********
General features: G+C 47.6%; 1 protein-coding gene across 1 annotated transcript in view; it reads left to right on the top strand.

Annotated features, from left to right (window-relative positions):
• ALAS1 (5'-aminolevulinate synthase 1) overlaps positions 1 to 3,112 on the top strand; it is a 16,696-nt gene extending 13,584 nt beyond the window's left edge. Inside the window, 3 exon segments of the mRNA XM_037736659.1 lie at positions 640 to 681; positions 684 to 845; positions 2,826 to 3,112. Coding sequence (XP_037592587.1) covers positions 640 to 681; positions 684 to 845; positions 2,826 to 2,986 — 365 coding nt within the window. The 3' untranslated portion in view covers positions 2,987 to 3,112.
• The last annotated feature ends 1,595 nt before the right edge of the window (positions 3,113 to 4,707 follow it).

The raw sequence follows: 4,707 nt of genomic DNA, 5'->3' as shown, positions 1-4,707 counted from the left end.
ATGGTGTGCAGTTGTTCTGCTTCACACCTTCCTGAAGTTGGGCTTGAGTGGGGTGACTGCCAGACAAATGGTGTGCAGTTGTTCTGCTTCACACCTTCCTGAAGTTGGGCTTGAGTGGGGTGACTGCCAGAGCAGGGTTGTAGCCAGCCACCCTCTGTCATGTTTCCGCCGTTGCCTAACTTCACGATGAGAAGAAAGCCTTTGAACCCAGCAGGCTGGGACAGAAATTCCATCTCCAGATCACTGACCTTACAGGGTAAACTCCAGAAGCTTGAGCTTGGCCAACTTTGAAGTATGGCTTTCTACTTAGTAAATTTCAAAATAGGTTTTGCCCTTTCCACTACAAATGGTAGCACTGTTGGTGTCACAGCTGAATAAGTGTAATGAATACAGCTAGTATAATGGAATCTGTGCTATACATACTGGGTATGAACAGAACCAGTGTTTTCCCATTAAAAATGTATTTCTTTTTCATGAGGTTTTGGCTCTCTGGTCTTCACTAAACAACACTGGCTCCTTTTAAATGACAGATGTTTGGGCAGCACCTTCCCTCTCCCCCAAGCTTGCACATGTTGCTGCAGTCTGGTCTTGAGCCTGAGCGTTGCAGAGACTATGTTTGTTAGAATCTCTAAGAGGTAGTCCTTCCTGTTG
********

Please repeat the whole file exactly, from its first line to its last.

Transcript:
General features: G+C 47.6%; 1 protein-coding gene across 1 annotated transcript in view; it reads left to right on the top strand.

Annotated features, from left to right (window-relative positions):
• ALAS1 (5'-aminolevulinate synthase 1) overlaps positions 1 to 3,112 on the top strand; it is a 16,696-nt gene extending 13,584 nt beyond the window's left edge. Inside the window, 3 exon segments of the mRNA XM_037736659.1 lie at positions 640 to 681; positions 684 to 845; positions 2,826 to 3,112. Coding sequence (XP_037592587.1) covers positions 640 to 681; positions 684 to 845; positions 2,826 to 2,986 — 365 coding nt within the window. The 3' untranslated portion in view covers positions 2,987 to 3,112.
• The last annotated feature ends 1,595 nt before the right edge of the window (positions 3,113 to 4,707 follow it).

The raw sequence follows: 4,707 nt of genomic DNA, 5'->3' as shown, positions 1-4,707 counted from the left end.
ATGGTGTGCAGTTGTTCTGCTTCACACCTTCCTGAAGTTGGGCTTGAGTGGGGTGACTGCCAGACAAATGGTGTGCAGTTGTTCTGCTTCACACCTTCCTGAAGTTGGGCTTGAGTGGGGTGACTGCCAGAGCAGGGTTGTAGCCAGCCACCCTCTGTCATGTTTCCGCCGTTGCCTAACTTCACGATGAGAAGAAAGCCTTTGAACCCAGCAGGCTGGGACAGAAATTCCATCTCCAGATCACTGACCTTACAGGGTAAACTCCAGAAGCTTGAGCTTGGCCAACTTTGAAGTATGGCTTTCTACTTAGTAAATTTCAAAATAGGTTTTGCCCTTTCCACTACAAATGGTAGCACTGTTGGTGTCACAGCTGAATAAGTGTAATGAATACAGCTAGTATAATGGAATCTGTGCTATACATACTGGGTATGAACAGAACCAGTGTTTTCCCATTAAAAATGTATTTCTTTTTCATGAGGTTTTGGCTCTCTGGTCTTCACTAAACAACACTGGCTCCTTTTAAATGACAGATGTTTGGGCAGCACCTTCCCTCTCCCCCAAGCTTGCACATGTTGCTGCAGTCTGGTCTTGAGCCTGAGCGTTGCAGAGACTATGTTTGTTAGAATCTCTAAGAGGTAGTCCTTCCTGTTG